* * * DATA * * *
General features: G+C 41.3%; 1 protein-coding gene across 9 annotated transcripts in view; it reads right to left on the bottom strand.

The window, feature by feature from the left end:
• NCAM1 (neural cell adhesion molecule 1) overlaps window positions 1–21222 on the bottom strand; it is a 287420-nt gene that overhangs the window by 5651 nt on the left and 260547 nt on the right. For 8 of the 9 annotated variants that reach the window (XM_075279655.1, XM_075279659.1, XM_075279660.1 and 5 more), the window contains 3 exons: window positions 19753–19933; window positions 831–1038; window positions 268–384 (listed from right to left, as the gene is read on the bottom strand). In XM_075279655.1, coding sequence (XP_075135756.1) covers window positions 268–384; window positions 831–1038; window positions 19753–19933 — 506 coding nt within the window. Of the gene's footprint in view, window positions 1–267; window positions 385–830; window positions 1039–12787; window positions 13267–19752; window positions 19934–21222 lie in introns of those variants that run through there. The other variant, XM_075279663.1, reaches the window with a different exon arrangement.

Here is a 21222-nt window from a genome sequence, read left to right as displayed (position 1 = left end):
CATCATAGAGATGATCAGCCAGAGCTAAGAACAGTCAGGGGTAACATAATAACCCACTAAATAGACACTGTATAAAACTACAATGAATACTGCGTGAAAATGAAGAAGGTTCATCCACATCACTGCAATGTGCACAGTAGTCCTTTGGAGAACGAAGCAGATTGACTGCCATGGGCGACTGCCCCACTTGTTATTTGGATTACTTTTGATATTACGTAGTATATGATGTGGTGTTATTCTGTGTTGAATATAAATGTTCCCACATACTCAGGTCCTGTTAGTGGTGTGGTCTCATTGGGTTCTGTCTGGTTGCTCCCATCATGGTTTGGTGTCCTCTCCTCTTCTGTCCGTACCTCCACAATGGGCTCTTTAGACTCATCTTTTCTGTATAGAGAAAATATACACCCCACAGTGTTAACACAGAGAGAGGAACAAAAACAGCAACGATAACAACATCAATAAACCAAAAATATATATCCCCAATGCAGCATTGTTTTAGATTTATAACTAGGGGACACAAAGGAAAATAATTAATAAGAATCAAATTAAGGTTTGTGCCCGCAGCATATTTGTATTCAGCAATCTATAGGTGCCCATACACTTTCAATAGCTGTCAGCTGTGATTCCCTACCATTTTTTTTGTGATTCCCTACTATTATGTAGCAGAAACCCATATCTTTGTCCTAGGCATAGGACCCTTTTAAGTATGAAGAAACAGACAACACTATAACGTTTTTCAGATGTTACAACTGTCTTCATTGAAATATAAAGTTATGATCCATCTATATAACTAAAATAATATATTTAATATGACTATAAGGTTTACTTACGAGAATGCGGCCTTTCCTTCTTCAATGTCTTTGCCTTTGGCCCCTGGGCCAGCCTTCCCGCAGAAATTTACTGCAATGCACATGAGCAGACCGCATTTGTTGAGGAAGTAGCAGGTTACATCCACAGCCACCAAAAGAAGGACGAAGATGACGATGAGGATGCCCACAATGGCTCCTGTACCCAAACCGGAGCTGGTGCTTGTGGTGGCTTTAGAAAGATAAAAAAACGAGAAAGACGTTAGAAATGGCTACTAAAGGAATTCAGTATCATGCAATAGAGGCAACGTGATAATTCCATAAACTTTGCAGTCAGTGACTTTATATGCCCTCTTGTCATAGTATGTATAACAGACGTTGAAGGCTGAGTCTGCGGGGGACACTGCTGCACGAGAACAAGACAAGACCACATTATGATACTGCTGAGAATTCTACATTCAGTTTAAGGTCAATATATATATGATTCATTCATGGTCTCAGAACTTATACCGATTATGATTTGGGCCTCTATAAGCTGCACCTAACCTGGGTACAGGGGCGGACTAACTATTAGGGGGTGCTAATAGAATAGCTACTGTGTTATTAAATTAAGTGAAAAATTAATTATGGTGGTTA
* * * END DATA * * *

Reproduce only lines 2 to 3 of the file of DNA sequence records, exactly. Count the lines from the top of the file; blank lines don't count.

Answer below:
The window, feature by feature from the left end:
• NCAM1 (neural cell adhesion molecule 1) overlaps window positions 1–21222 on the bottom strand; it is a 287420-nt gene that overhangs the window by 5651 nt on the left and 260547 nt on the right. For 8 of the 9 annotated variants that reach the window (XM_075279655.1, XM_075279659.1, XM_075279660.1 and 5 more), the window contains 3 exons: window positions 19753–19933; window positions 831–1038; window positions 268–384 (listed from right to left, as the gene is read on the bottom strand). In XM_075279655.1, coding sequence (XP_075135756.1) covers window positions 268–384; window positions 831–1038; window positions 19753–19933 — 506 coding nt within the window. Of the gene's footprint in view, window positions 1–267; window positions 385–830; window positions 1039–12787; window positions 13267–19752; window positions 19934–21222 lie in introns of those variants that run through there. The other variant, XM_075279663.1, reaches the window with a different exon arrangement.